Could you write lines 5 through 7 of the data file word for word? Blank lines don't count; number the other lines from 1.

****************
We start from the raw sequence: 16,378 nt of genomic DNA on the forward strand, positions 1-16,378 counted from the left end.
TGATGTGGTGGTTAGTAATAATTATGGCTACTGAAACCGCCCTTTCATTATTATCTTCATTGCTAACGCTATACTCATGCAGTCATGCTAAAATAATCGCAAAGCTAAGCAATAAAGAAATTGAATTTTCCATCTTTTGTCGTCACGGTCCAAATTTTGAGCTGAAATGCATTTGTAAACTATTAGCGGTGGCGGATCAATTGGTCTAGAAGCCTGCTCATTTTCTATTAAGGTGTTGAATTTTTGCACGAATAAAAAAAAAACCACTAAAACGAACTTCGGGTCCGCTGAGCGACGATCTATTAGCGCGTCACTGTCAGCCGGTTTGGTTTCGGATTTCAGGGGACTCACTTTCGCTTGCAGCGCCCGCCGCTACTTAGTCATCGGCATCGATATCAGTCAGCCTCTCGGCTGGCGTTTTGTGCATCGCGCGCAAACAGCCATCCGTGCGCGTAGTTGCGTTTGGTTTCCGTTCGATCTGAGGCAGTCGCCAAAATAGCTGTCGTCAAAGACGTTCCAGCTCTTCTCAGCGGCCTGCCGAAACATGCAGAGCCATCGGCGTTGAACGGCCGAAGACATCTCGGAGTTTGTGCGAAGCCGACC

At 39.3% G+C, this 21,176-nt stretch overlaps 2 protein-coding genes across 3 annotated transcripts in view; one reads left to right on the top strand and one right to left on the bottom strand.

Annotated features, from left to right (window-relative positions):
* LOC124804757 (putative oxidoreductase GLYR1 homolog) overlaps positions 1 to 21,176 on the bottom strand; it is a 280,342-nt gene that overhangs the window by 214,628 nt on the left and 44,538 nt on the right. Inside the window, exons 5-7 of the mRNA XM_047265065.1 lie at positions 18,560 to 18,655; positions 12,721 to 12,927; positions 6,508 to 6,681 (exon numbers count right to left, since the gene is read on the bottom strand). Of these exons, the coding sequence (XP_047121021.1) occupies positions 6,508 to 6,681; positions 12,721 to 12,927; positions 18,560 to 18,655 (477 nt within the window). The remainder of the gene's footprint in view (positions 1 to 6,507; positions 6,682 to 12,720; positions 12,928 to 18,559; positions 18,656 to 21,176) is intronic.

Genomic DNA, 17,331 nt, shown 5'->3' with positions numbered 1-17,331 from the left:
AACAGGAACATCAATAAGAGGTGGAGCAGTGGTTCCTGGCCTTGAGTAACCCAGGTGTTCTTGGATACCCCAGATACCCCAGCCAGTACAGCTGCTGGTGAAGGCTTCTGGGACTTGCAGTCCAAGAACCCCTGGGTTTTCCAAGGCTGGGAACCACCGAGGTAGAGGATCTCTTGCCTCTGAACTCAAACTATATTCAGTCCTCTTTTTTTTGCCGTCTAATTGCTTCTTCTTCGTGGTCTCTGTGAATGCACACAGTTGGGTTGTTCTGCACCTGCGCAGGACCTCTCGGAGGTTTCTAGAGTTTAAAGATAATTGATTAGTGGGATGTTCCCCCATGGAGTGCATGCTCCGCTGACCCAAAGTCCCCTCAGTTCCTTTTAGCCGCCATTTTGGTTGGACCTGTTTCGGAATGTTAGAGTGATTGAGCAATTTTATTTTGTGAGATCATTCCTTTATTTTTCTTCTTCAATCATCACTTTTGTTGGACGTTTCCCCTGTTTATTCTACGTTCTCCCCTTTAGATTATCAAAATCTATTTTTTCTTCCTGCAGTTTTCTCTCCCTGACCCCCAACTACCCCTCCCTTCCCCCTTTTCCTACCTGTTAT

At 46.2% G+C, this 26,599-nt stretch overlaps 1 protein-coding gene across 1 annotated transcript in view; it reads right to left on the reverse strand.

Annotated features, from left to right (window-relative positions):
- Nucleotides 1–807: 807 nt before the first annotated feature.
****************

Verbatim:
* LOC124804757 (putative oxidoreductase GLYR1 homolog) overlaps positions 1 to 21,176 on the bottom strand; it is a 280,342-nt gene that overhangs the window by 214,628 nt on the left and 44,538 nt on the right. Inside the window, exons 5-7 of the mRNA XM_047265065.1 lie at positions 18,560 to 18,655; positions 12,721 to 12,927; positions 6,508 to 6,681 (exon numbers count right to left, since the gene is read on the bottom strand). Of these exons, the coding sequence (XP_047121021.1) occupies positions 6,508 to 6,681; positions 12,721 to 12,927; positions 18,560 to 18,655 (477 nt within the window). The remainder of the gene's footprint in view (positions 1 to 6,507; positions 6,682 to 12,720; positions 12,928 to 18,559; positions 18,656 to 21,176) is intronic.

Genomic DNA, 17,331 nt, shown 5'->3' with positions numbered 1-17,331 from the left:
AACAGGAACATCAATAAGAGGTGGAGCAGTGGTTCCTGGCCTTGAGTAACCCAGGTGTTCTTGGATACCCCAGATACCCCAGCCAGTACAGCTGCTGGTGAAGGCTTCTGGGACTTGCAGTCCAAGAACCCCTGGGTTTTCCAAGGCTGGGAACCACCGAGGTAGAGGATCTCTTGCCTCTGAACTCAAACTATATTCAGTCCTCTTTTTTTTGCCGTCTAATTGCTTCTTCTTCGTGGTCTCTGTGAATGCACACAGTTGGGTTGTTCTGCACCTGCGCAGGACCTCTCGGAGGTTTCTAGAGTTTAAAGATAATTGATTAGTGGGATGTTCCCCCATGGAGTGCATGCTCCGCTGACCCAAAGTCCCCTCAGTTCCTTTTAGCCGCCATTTTGGTTGGACCTGTTTCGGAATGTTAGAGTGATTGAGCAATTTTATTTTGTGAGATCATTCCTTTATTTTTCTTCTTCAATCATCACTTTTGTTGGACGTTTCCCCTGTTTATTCTACGTTCTCCCCTTTAGATTATCAAAATCTATTTTTTCTTCCTGCAGTTTTCTCTCCCTGACCCCCAACTACCCCTCCCTTCCCCCTTTTCCTACCTGTTAT